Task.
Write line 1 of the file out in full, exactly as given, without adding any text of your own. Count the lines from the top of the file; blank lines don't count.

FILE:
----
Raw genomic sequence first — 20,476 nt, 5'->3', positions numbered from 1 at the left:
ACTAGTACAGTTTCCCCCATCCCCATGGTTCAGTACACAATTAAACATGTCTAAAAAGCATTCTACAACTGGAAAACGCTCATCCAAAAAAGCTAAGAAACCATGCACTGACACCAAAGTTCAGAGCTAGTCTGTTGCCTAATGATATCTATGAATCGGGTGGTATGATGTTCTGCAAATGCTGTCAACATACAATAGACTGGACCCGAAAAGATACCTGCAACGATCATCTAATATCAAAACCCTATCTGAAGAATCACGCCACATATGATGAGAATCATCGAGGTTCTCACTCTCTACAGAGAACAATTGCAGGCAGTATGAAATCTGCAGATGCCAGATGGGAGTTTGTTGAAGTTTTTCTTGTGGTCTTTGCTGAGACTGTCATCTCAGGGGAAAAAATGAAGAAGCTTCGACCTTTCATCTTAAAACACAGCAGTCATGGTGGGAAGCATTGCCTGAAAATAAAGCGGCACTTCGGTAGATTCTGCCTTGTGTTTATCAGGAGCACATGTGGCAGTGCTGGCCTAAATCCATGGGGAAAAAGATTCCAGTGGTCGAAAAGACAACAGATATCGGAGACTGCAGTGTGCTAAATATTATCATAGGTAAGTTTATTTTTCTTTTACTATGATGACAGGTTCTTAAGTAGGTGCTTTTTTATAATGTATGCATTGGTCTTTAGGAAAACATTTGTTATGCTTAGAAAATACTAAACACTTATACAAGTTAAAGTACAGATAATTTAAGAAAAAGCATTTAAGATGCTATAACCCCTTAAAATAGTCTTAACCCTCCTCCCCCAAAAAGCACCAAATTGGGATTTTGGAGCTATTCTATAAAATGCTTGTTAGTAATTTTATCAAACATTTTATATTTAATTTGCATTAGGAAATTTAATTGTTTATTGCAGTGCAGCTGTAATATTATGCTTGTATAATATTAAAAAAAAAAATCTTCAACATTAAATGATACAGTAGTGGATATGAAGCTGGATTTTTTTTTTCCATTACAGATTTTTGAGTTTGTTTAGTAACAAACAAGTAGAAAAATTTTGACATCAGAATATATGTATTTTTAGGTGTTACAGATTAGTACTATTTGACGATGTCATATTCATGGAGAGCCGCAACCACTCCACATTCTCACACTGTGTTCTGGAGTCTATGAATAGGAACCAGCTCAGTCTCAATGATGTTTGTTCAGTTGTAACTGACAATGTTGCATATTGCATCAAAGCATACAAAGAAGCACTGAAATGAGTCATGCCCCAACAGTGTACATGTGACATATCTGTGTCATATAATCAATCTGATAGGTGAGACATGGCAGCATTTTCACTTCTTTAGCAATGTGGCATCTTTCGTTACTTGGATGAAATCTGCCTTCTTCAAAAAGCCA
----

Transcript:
Raw genomic sequence first — 20,476 nt, 5'->3', positions numbered from 1 at the left: